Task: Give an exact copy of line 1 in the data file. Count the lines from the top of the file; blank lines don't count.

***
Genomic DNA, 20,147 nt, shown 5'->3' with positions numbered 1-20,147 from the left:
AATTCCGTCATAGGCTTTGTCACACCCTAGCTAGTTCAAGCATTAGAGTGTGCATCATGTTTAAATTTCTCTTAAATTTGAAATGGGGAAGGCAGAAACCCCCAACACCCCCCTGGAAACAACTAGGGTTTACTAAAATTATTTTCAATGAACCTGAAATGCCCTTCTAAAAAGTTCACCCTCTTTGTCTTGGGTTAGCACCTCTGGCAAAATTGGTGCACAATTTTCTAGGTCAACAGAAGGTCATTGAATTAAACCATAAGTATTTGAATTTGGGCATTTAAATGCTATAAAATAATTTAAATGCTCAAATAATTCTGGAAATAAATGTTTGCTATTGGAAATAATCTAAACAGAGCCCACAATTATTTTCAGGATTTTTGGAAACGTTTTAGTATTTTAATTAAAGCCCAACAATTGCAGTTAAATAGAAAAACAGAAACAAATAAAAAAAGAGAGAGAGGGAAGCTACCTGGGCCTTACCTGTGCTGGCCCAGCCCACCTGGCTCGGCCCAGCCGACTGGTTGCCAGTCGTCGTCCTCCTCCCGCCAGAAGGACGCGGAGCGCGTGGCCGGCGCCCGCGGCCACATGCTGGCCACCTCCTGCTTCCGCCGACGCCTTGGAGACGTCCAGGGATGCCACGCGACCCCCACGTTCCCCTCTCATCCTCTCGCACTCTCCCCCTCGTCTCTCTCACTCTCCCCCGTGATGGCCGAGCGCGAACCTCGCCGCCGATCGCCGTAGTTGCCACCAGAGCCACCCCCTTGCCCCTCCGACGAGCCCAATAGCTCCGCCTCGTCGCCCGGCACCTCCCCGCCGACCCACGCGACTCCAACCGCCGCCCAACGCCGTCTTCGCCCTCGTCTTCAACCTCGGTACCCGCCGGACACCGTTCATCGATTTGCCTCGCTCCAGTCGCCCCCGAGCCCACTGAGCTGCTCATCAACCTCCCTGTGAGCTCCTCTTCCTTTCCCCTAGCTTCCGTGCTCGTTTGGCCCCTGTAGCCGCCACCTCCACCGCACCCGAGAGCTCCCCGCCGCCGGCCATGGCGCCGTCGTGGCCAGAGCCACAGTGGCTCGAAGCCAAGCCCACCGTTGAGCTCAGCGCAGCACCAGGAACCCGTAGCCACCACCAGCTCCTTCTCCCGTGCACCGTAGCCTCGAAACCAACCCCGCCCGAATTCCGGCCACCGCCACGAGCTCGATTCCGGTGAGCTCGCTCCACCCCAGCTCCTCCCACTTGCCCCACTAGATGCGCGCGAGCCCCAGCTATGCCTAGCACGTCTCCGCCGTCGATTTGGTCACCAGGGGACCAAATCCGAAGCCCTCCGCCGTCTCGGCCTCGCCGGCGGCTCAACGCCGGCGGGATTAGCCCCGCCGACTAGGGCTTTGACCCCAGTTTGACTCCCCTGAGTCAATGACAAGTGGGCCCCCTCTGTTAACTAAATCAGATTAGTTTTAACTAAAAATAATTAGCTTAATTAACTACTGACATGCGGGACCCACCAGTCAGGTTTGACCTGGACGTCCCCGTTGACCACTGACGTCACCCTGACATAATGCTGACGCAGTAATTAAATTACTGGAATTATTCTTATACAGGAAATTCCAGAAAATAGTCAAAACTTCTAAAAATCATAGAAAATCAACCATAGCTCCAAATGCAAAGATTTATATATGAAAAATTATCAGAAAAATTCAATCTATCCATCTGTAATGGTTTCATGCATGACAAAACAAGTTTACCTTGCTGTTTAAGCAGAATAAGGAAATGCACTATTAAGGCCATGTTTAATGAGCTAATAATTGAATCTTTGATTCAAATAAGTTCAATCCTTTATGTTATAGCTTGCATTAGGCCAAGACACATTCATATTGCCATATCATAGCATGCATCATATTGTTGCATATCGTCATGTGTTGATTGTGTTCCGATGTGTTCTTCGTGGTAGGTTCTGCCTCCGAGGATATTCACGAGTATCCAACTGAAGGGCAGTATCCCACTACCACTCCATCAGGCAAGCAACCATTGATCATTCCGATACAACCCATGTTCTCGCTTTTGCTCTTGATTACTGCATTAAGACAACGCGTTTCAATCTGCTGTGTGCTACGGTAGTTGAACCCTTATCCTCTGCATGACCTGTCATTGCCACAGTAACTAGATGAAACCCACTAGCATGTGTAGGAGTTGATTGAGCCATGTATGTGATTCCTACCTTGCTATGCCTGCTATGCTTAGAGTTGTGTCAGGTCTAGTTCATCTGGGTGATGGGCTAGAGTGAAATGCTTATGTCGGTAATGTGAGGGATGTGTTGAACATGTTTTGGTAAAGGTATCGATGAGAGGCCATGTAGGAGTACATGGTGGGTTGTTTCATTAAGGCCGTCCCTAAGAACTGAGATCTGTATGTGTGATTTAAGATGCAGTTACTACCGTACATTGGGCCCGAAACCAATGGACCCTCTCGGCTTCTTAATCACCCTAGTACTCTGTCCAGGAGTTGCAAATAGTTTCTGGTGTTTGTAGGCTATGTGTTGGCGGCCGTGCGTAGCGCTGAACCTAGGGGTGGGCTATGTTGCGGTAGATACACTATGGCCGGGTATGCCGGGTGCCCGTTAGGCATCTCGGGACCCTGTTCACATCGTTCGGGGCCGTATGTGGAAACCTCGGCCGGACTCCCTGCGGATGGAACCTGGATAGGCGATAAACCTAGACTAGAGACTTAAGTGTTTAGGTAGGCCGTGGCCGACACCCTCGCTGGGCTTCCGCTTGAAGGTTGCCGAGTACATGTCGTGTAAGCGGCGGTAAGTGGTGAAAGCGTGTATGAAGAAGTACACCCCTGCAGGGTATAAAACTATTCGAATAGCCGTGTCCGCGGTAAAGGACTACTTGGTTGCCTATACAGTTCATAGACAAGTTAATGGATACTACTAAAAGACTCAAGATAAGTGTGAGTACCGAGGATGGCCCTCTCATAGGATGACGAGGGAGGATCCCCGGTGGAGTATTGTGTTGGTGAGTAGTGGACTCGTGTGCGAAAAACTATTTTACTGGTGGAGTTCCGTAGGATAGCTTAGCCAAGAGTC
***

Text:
Genomic DNA, 20,147 nt, shown 5'->3' with positions numbered 1-20,147 from the left: